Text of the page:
Another Resident, Says Goodbye

I want to tell YOU, we said goodbye to Karl, last week. He was 86, give or take a few.

I will spare you the descriptive details.

Karl, had Liver cancer. He told me, and my co-workers when he found out he was dying. He did not want anyone feeling sorry for him. This blog is my way, of honoring him the best way I know how.

Karl, lived at our home for over thirty years. He was partially sighted, legally blind in our state, and the state he was originally from. In his younger years when the home was located on South 5th street. He would lead about four or five residents down to a restaurant called the “Chile Parlor.”

One resident told me: We would sit there and eat lunch together. When we were done he would walk us down to Travers, for ice-cream”.

She also told me when he was in the singing group. They had a song they sang, about the states. When they sang about Iowa, he would loudly, sing: Iowa Iowa where the tall corn grows!) and everyone would laugh, during singing practice.

He would always tell you what was going on in our home, gossip style.

Did you hear: Elle (our activity director) switched positions?

What do you think, of men dressing up in women’s clothing? 

Did you know, so and so cheats on his wife? 

Are you still married, do you have children?

He enjoyed all kinds of music, and ordered talking books, all the time. He had a stack of 6 to 7 blue cartridges waiting to be played on his counter. He was always pulled right up to his player, with his chin touching his talking book player which sat on his counter, blaring to smut. He even would adjust the speed of the player to slow motion. We could hear his player down the hallway.

I have worked for the home, sixteen years now. I work with a lot of the same residents, and staff. When a resident dies. I feel as though the home is picked up off the ground, and just THROWN down. The view out our windows of the green trees, flowers, and sun are cropped. The sun from the east side don’t shine in as bright as it once did. The hallway is colder, and un-level, making my rounds harder on my feet.

A few nights before Karl passed away. He shared with me: I have enjoyed my life here, Shelley. I’ve had a lot of laughs, and met some really good people.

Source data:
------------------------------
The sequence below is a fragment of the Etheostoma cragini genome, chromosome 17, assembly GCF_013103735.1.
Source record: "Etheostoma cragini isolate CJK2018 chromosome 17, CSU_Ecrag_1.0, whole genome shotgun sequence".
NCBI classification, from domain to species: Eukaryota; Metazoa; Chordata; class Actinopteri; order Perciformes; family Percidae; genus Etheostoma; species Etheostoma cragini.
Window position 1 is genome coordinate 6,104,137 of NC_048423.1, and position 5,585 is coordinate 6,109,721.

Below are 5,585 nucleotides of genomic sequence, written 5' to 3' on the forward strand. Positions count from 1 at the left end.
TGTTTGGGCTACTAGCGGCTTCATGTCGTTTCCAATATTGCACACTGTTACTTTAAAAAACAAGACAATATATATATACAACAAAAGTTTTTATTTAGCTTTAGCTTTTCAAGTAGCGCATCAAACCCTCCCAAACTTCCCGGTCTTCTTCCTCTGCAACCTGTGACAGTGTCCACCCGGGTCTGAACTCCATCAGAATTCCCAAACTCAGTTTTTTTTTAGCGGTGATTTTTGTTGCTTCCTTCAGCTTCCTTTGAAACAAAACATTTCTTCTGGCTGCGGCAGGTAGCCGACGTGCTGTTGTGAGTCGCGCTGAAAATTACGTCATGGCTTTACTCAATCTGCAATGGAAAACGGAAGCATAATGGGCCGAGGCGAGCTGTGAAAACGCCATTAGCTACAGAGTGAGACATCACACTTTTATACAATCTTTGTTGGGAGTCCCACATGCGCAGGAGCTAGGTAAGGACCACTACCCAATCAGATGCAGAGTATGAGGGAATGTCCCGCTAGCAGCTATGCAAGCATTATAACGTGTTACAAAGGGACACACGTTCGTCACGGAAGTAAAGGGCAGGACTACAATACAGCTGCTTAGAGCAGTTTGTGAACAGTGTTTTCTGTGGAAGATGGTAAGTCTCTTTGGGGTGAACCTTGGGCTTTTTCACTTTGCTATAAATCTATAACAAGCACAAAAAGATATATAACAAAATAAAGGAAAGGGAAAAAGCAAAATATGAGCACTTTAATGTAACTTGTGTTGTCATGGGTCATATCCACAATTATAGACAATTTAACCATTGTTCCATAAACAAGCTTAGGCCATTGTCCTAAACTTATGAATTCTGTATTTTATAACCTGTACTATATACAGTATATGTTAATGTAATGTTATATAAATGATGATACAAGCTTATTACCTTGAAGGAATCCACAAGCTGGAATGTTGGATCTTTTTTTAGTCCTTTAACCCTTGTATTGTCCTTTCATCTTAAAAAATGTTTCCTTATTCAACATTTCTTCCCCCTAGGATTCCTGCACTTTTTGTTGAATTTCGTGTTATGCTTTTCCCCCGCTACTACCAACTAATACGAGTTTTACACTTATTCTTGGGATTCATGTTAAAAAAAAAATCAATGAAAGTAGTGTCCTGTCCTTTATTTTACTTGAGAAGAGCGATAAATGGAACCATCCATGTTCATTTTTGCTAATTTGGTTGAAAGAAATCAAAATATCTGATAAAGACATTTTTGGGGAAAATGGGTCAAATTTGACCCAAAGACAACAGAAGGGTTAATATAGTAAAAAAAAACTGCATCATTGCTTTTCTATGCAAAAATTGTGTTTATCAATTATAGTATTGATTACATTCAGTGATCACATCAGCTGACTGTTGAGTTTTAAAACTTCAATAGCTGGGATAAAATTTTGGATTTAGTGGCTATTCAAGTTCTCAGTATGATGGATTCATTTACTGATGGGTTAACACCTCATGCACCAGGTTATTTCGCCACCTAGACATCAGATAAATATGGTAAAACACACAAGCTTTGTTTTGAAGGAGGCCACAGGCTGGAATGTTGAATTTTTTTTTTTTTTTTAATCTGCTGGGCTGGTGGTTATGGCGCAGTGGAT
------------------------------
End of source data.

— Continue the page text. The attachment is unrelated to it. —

Tiny, Mighty, And Picture Incher

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Tiny room, tiny radio, tiny television, and MIGHTY spirit!

I read an article on the Daily Post, encouraging us to post from our phones or tablets. (Which is well worth the read). I’m at work this evening. My showers are done, my medicines are passed, and one resident is walking the halls, and another resident is in the snack room. I have a bit of time on my hands.

Here is a tiny story.

If you follow me, you know I work in a Supportive Living Facility as a Nursing assistant. I work with the Blind, and talk about my residents on occasion. If you’re new to my blog, and have a minute, read here to close in on the buzz.

Friday, our nursing supervisor talked to Emmett about how she needed to cut back on the amount of soda she’s been drinking. She told her to only drink soda on the holidays.

Emmet, agreed and went back to her room.

A few hours later she came out of her room, passed the nurses office, and into the snack room where the soda machine sits.

She puts her first quarter into the machine, and says:

This is for Veterans Day, second quarter, this is for Thanksgiving, and her third quarter this ones for Christmas!

Nosy

Some years back, we had a male resident at my present job. He was visually impaired, stood about 5 ‘1, thin, and buzzed light brown hair. His room had nothing on the walls, dresser, or bed. He hung around one lady at the home. Once a week a man my age now, would take him out to eat. When doing my med pass one night I walked by his door. I saw him sitting on the edge of his bed. I backed up a few steps and stood there looking in. One because he was as still as someone with a Bee on the end of their nose and secondly because I’m nosy.

He started to pray

“Thank you for the trees and leaves, thank you for the birds that sing, thank you for the rain and the sunshine, the cold days and the hot days, thank you for the good days and the bad days”

Every night Until the day he left I joined him in prayer at his door. This may have not been the right thing to do but because what I felt inside his prayer it felt right. This past few weeks have been rough.

Ten years and this prayer has come back to me and many other times as well. I can’t help but think all those years he spent praying, was for me.
To bring me back to what counts in life. I’m so thankful for that time I was on the outside looking in.